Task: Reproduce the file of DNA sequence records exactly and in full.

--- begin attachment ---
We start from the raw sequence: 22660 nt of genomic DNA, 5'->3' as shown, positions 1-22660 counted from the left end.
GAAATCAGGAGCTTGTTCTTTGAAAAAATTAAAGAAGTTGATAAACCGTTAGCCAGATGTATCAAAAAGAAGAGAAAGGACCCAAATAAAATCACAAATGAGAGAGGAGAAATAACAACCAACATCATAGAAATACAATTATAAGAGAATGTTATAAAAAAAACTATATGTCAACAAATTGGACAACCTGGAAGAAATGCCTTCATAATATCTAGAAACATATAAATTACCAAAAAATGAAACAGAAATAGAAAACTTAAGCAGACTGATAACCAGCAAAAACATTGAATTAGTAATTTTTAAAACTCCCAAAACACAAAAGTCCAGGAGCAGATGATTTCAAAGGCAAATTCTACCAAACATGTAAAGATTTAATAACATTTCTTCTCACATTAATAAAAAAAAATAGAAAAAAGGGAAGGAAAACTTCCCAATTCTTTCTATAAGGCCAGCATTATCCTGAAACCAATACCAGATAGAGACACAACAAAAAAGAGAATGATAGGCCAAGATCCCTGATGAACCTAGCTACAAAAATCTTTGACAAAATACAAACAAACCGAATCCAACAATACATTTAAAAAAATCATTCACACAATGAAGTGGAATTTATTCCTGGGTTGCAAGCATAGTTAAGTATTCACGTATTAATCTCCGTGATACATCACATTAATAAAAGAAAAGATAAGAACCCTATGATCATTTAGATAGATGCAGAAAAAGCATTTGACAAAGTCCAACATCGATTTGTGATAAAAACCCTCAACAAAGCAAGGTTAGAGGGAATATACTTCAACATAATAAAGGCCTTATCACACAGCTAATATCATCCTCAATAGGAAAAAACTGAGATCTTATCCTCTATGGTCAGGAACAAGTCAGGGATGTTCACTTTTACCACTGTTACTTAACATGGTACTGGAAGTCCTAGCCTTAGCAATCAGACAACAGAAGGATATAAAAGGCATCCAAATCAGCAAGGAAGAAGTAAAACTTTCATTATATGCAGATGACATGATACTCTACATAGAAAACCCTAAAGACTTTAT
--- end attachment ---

We start from the raw sequence: 22660 nt of genomic DNA, 5'->3' as shown, positions 1-22660 counted from the left end.
GAAATCAGGAGCTTGTTCTTTGAAAAAATTAAAGAAGTTGATAAACCGTTAGCCAGATGTATCAAAAAGAAGAGAAAGGACCCAAATAAAATCACAAATGAGAGAGGAGAAATAACAACCAACATCATAGAAATACAATTATAAGAGAATGTTATAAAAAAAACTATATGTCAACAAATTGGACAACCTGGAAGAAATGCCTTCATAATATCTAGAAACATATAAATTACCAAAAAATGAAACAGAAATAGAAAACTTAAGCAGACTGATAACCAGCAAAAACATTGAATTAGTAATTTTTAAAACTCCCAAAACACAAAAGTCCAGGAGCAGATGATTTCAAAGGCAAATTCTACCAAACATGTAAAGATTTAATAACATTTCTTCTCACATTAATAAAAAAAAATAGAAAAAAGGGAAGGAAAACTTCCCAATTCTTTCTATAAGGCCAGCATTATCCTGAAACCAATACCAGATAGAGACACAACAAAAAAGAGAATGATAGGCCAAGATCCCTGATGAACCTAGCTACAAAAATCTTTGACAAAATACAAACAAACCGAATCCAACAATACATTTAAAAAAATCATTCACACAATGAAGTGGAATTTATTCCTGGGTTGCAAGCATAGTTAAGTATTCACGTATTAATCTCCGTGATACATCACATTAATAAAAGAAAAGATAAGAACCCTATGATCATTTAGATAGATGCAGAAAAAGCATTTGACAAAGTCCAACATCGATTTGTGATAAAAACCCTCAACAAAGCAAGGTTAGAGGGAATATACTTCAACATAATAAAGGCCTTATCACACAGCTAATATCATCCTCAATAGGAAAAAACTGAGATCTTATCCTCTATGGTCAGGAACAAGTCAGGGATGTTCACTTTTACCACTGTTACTTAACATGGTACTGGAAGTCCTAGCCTTAGCAATCAGACAACAGAAGGATATAAAAGGCATCCAAATCAGCAAGGAAGAAGTAAAACTTTCATTATATGCAGATGACATGATACTCTACATAGAAAACCCTAAAGACTTTAT